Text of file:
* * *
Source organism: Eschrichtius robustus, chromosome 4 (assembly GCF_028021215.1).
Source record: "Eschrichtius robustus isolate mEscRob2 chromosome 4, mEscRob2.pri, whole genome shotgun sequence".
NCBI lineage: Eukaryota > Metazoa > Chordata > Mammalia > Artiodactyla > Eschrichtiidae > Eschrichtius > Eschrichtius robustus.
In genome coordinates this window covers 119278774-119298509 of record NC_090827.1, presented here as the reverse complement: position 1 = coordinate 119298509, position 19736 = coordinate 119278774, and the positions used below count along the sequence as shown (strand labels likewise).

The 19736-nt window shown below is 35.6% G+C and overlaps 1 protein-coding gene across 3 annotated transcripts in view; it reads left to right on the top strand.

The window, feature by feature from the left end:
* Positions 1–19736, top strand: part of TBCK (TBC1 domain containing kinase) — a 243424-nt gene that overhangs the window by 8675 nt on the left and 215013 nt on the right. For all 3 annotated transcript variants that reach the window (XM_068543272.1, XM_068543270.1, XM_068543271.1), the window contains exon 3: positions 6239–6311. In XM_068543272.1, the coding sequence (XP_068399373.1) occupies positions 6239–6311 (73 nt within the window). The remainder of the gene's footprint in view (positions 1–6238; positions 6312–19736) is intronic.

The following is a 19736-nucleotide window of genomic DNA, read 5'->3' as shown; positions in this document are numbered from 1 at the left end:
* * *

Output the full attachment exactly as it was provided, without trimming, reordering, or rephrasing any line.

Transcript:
Source organism: Eschrichtius robustus, chromosome 4 (assembly GCF_028021215.1).
Source record: "Eschrichtius robustus isolate mEscRob2 chromosome 4, mEscRob2.pri, whole genome shotgun sequence".
NCBI lineage: Eukaryota > Metazoa > Chordata > Mammalia > Artiodactyla > Eschrichtiidae > Eschrichtius > Eschrichtius robustus.
In genome coordinates this window covers 119278774-119298509 of record NC_090827.1, presented here as the reverse complement: position 1 = coordinate 119298509, position 19736 = coordinate 119278774, and the positions used below count along the sequence as shown (strand labels likewise).

The 19736-nt window shown below is 35.6% G+C and overlaps 1 protein-coding gene across 3 annotated transcripts in view; it reads left to right on the top strand.

The window, feature by feature from the left end:
* Positions 1–19736, top strand: part of TBCK (TBC1 domain containing kinase) — a 243424-nt gene that overhangs the window by 8675 nt on the left and 215013 nt on the right. For all 3 annotated transcript variants that reach the window (XM_068543272.1, XM_068543270.1, XM_068543271.1), the window contains exon 3: positions 6239–6311. In XM_068543272.1, the coding sequence (XP_068399373.1) occupies positions 6239–6311 (73 nt within the window). The remainder of the gene's footprint in view (positions 1–6238; positions 6312–19736) is intronic.

The following is a 19736-nucleotide window of genomic DNA, read 5'->3' as shown; positions in this document are numbered from 1 at the left end: